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Changes the current Python.

What is it?

It's a way to seamlessly switch between multiple Python installations. It's mostly designed for setting a "default" Python interpreter for running scripts or providing an interactive shell, rather than setting a Python interpreter for a specific project (virtualenv and friends is a better tool for per-project Python installations).

What is it not?

chpython is not a tool to:

  • Replace virtualenv. chpython is not designed to switch between Pythons on a per-project basis.
  • Install Python. I do not plan to add support for downloading and compiling Python to chpython. It is expressly for managing installations.

What does it do?

chpython lets you switch easily between different versions of Python that you have installed in ~/.pythons. It switches between them by:

  • Updating $PATH.
  • Aliasing *3 bins to their basename (e.g., python3 can be called using python) (not implemented yet).
  • Calling hash -r to update the command-lookup hashtable.

You can return to the default (system) Python by calling:

$ chpython system

Calling chpython system will completely restore the environment you had before calling chpython VERSION.

You can also execute a command using any installed version of Python, without updating $PATH or any other environment variables, by calling:

$ chpython exec VERSION args...

For example, you can call python -V on an ancient version of Python you have installed for some reason:

$ chpython exec 2.5 python -V

chpython supports fuzzy matching of Python versions, so chpython 2.7 will execute the latest version of Python 2.7 it can find. You can also specify a full version: chpython 2.7.10.

What does it not do?

chpython does not:

  • Hook into cd.
  • Install executable shims (like pyenv).
  • Does not muck with your prompt or anything but the $PATH variable.

What does it require?

  • bash (it may work with zsh, but I haven't tested it)

How do I install it?

  1. Clone the repository (git clone
  2. Copy or symlink share/chpython/ to /usr/local/share/chpython, or anywhere else you feel like putting it. Or keep it where it is after cloning the repo, I don't care.
  3. Add source /where/you/put/share/chpython/ somewhere in ~/.bashrc.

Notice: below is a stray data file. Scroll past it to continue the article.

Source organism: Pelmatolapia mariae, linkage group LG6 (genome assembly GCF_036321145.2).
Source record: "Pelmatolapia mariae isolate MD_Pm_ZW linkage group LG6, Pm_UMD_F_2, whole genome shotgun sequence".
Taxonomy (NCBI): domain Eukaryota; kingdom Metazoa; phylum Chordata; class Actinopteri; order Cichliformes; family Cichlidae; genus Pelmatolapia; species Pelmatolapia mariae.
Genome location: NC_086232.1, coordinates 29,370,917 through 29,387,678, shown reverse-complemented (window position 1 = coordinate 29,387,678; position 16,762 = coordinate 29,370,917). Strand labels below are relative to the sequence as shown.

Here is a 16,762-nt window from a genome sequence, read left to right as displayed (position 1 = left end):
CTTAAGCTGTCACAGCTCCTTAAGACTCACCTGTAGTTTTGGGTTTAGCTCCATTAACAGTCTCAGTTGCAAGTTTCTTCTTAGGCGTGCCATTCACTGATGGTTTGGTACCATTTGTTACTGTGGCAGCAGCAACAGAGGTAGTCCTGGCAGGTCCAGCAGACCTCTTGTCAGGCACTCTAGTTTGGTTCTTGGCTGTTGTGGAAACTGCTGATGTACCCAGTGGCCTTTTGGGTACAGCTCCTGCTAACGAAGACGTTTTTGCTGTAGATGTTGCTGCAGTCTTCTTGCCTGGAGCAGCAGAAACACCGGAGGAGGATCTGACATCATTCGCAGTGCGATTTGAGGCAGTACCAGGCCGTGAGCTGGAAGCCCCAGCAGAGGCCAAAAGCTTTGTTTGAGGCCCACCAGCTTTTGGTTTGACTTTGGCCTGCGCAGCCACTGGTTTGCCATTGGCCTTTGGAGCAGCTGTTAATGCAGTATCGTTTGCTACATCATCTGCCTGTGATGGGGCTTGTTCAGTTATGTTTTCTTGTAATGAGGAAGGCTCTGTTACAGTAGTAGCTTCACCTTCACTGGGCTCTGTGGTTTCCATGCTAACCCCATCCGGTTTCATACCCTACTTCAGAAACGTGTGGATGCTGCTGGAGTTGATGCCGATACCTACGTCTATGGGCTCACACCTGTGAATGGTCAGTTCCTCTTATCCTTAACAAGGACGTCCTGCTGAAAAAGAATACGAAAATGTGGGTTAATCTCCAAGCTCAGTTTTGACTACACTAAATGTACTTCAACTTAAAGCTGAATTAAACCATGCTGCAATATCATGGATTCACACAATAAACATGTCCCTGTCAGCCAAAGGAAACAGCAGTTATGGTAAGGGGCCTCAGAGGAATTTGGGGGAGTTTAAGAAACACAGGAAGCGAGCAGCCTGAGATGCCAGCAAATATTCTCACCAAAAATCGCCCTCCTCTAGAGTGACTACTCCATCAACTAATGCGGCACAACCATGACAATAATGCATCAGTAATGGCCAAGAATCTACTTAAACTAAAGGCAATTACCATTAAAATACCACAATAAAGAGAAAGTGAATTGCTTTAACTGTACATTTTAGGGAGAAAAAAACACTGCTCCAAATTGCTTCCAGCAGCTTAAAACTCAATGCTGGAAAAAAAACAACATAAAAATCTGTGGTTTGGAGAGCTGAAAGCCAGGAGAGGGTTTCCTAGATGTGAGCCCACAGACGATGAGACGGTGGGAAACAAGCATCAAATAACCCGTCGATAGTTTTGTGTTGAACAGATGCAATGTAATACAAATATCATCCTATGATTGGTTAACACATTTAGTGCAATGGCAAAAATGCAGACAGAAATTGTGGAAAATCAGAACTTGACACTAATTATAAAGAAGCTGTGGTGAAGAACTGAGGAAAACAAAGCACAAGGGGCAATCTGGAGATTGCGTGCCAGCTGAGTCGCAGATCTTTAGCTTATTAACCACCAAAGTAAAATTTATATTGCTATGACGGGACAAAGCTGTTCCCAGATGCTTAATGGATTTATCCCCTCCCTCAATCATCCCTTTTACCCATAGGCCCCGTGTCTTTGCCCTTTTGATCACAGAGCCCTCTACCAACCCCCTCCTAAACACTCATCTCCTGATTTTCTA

4. Optionally, set a Python version by adding chpython VERSION to your ~/.bashrc file. If you don't do this, your system's Python will be used by default, but you can use a different Python on a per-shell basis by calling chpython VERSION manually.

Why not use...


Virtualenv is a great solution for setting up a specific Python version to use on a per-project basis, but I have never liked using it to set a default python to use for "everyday" scripts in my shell, since it involves setting up a "global" virtualenv anyway. I also don't like how the default virtualenv activate scripts mucks with things in my environment, such as $PS1 (and virtualenv's default $PS1 is ugly). Generally speaking, pointing your shell to a "new" Python is as simple as adding its bin directory to your $PATH; nothing else is needed if you installed it normally.

I compile versions of Python to use by default in my shell to ~/.pythons. I wanted a quick way to switch between different versions, and was inspired by chruby to write a bash script to handle that switching seamlessly for me.

...Conda (Anaconda, Miniconda)?

Conda and its various incarnations could be used for a similar purpose, but personally I find them to be far too heavyweight for the relatively simple tasking of providing and managing default Python installations.


Manage multiple Python installations with ease






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